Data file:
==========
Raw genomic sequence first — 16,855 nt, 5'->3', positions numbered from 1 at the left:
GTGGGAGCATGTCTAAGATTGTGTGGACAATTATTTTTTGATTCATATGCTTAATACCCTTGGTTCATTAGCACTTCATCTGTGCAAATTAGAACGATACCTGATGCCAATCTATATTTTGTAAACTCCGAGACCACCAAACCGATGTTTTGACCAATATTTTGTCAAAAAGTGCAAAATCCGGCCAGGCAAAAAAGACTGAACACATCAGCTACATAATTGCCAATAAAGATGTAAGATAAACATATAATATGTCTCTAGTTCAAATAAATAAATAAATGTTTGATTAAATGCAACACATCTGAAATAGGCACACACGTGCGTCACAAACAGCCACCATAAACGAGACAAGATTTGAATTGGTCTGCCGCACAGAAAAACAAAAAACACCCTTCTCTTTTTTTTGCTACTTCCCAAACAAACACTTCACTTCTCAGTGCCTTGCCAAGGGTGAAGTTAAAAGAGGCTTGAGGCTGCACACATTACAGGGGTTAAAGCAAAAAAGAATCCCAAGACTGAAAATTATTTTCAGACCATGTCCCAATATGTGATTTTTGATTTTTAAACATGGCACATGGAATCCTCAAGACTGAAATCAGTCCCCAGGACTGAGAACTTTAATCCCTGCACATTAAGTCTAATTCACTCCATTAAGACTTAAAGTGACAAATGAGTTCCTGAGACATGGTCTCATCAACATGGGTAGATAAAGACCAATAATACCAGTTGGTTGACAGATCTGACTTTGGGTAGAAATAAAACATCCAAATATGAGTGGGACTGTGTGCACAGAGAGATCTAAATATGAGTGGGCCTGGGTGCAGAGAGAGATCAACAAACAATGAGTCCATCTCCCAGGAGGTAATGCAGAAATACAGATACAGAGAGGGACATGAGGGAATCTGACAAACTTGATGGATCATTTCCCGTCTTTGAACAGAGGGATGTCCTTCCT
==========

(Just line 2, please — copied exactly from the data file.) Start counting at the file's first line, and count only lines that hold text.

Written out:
GTGGGAGCATGTCTAAGATTGTGTGGACAATTATTTTTTGATTCATATGCTTAATACCCTTGGTTCATTAGCACTTCATCTGTGCAAATTAGAACGATACCTGATGCCAATCTATATTTTGTAAACTCCGAGACCACCAAACCGATGTTTTGACCAATATTTTGTCAAAAAGTGCAAAATCCGGCCAGGCAAAAAAGACTGAACACATCAGCTACATAATTGCCAATAAAGATGTAAGATAAACATATAATATGTCTCTAGTTCAAATAAATAAATAAATGTTTGATTAAATGCAACACATCTGAAATAGGCACACACGTGCGTCACAAACAGCCACCATAAACGAGACAAGATTTGAATTGGTCTGCCGCACAGAAAAACAAAAAACACCCTTCTCTTTTTTTTGCTACTTCCCAAACAAACACTTCACTTCTCAGTGCCTTGCCAAGGGTGAAGTTAAAAGAGGCTTGAGGCTGCACACATTACAGGGGTTAAAGCAAAAAAGAATCCCAAGACTGAAAATTATTTTCAGACCATGTCCCAATATGTGATTTTTGATTTTTAAACATGGCACATGGAATCCTCAAGACTGAAATCAGTCCCCAGGACTGAGAACTTTAATCCCTGCACATTAAGTCTAATTCACTCCATTAAGACTTAAAGTGACAAATGAGTTCCTGAGACATGGTCTCATCAACATGGGTAGATAAAGACCAATAATACCAGTTGGTTGACAGATCTGACTTTGGGTAGAAATAAAACATCCAAATATGAGTGGGACTGTGTGCACAGAGAGATCTAAATATGAGTGGGCCTGGGTGCAGAGAGAGATCAACAAACAATGAGTCCATCTCCCAGGAGGTAATGCAGAAATACAGATACAGAGAGGGACATGAGGGAATCTGACAAACTTGATGGATCATTTCCCGTCTTTGAACAGAGGGATGTCCTTCCT